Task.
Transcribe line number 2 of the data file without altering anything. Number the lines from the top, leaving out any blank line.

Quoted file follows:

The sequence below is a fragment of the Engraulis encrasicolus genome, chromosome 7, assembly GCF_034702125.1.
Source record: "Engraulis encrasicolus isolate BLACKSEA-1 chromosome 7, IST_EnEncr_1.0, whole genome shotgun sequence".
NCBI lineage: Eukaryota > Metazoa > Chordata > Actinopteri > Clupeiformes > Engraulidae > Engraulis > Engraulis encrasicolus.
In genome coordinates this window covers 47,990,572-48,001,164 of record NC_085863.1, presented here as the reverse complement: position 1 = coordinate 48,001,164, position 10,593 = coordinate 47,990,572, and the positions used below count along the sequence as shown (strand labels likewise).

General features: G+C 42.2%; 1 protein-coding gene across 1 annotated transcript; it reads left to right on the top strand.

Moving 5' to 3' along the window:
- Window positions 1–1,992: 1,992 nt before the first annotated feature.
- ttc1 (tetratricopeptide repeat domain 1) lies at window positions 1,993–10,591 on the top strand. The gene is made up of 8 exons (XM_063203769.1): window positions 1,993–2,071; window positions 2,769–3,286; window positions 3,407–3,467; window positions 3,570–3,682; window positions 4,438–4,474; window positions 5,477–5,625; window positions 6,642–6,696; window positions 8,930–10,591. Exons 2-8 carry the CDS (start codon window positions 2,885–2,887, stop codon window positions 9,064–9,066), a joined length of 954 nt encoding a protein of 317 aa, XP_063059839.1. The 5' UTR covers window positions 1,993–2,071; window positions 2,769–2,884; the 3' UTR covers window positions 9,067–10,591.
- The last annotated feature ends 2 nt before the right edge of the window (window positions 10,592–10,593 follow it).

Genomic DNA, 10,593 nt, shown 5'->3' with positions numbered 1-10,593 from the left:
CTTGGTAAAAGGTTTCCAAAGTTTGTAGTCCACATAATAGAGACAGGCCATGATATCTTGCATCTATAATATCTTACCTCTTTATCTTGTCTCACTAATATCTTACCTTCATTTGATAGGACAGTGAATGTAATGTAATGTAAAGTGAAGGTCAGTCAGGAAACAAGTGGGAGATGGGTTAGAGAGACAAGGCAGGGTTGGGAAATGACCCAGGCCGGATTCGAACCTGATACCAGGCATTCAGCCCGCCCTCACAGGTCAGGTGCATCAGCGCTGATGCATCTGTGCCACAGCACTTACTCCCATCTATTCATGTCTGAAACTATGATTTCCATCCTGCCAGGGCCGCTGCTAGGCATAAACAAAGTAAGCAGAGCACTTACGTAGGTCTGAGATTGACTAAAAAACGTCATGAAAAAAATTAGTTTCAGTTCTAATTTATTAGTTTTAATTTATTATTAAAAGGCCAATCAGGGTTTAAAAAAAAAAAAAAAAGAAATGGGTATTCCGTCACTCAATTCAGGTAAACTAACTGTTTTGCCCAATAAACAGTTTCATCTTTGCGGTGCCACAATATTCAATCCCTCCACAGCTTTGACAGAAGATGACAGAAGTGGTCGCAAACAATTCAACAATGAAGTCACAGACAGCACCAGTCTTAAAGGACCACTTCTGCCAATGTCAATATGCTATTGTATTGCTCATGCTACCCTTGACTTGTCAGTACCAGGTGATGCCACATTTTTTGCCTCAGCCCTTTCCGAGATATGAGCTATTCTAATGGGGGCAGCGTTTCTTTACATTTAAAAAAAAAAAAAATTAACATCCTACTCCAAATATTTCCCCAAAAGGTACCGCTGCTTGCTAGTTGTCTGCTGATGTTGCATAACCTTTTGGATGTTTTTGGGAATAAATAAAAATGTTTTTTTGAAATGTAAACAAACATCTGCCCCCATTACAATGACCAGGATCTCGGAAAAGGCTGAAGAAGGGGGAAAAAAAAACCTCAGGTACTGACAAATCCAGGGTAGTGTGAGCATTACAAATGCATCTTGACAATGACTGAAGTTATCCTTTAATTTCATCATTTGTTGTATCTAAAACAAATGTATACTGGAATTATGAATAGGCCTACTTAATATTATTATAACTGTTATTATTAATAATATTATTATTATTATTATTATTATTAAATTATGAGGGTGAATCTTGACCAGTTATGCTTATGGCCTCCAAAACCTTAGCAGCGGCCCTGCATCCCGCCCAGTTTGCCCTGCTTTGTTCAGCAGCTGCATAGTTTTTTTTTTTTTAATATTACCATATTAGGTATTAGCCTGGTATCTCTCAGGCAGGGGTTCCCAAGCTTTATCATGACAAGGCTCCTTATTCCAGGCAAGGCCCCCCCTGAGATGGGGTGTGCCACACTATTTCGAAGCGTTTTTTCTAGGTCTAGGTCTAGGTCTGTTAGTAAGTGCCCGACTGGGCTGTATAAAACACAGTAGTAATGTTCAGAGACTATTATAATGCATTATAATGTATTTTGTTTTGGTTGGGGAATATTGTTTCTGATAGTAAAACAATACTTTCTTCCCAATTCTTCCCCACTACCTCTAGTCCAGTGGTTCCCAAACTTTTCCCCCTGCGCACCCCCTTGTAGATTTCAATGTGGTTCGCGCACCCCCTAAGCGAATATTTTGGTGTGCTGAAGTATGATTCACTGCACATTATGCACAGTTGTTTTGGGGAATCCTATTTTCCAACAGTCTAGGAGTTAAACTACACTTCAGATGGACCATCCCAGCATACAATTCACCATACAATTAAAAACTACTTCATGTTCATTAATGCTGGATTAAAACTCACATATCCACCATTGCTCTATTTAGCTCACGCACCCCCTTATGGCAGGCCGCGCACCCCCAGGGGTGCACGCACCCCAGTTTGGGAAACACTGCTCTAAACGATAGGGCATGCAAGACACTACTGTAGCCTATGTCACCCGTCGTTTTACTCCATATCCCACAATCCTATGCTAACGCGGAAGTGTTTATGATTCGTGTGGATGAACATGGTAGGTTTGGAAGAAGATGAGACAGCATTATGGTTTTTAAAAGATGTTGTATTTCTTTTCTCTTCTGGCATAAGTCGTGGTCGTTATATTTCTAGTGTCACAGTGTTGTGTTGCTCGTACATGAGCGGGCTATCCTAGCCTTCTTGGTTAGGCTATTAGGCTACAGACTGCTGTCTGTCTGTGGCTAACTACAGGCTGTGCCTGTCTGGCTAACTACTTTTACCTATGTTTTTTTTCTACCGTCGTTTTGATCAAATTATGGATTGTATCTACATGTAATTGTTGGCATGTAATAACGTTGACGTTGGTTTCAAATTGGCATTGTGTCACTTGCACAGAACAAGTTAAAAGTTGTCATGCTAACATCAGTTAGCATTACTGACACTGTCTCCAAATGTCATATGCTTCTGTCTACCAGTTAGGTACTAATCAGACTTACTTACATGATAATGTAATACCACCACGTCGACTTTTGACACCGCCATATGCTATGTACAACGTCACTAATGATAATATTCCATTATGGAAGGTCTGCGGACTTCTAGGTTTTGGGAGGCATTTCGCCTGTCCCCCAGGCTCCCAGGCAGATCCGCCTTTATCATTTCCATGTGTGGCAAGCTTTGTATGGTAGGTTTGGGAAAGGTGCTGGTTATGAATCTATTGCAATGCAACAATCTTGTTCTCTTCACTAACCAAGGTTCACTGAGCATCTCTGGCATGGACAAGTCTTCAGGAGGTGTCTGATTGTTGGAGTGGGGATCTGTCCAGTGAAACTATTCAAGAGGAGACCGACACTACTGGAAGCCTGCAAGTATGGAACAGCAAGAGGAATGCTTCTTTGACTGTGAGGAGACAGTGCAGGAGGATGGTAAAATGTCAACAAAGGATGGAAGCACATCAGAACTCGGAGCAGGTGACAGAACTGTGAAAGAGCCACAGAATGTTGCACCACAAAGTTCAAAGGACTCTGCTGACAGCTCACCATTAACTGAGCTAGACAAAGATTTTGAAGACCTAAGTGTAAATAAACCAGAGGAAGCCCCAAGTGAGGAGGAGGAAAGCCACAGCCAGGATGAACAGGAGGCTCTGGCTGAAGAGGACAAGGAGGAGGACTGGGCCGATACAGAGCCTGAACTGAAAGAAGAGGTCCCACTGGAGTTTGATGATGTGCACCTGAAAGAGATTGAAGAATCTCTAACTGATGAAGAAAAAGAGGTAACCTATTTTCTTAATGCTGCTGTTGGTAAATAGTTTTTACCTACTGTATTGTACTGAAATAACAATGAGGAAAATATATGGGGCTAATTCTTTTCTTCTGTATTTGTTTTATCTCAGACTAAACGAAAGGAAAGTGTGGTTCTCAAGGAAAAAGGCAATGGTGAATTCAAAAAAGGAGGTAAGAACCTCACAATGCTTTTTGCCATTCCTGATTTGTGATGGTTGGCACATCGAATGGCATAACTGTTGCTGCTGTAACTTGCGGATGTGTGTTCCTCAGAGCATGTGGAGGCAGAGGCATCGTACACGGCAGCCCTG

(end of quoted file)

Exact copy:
Source record: "Engraulis encrasicolus isolate BLACKSEA-1 chromosome 7, IST_EnEncr_1.0, whole genome shotgun sequence".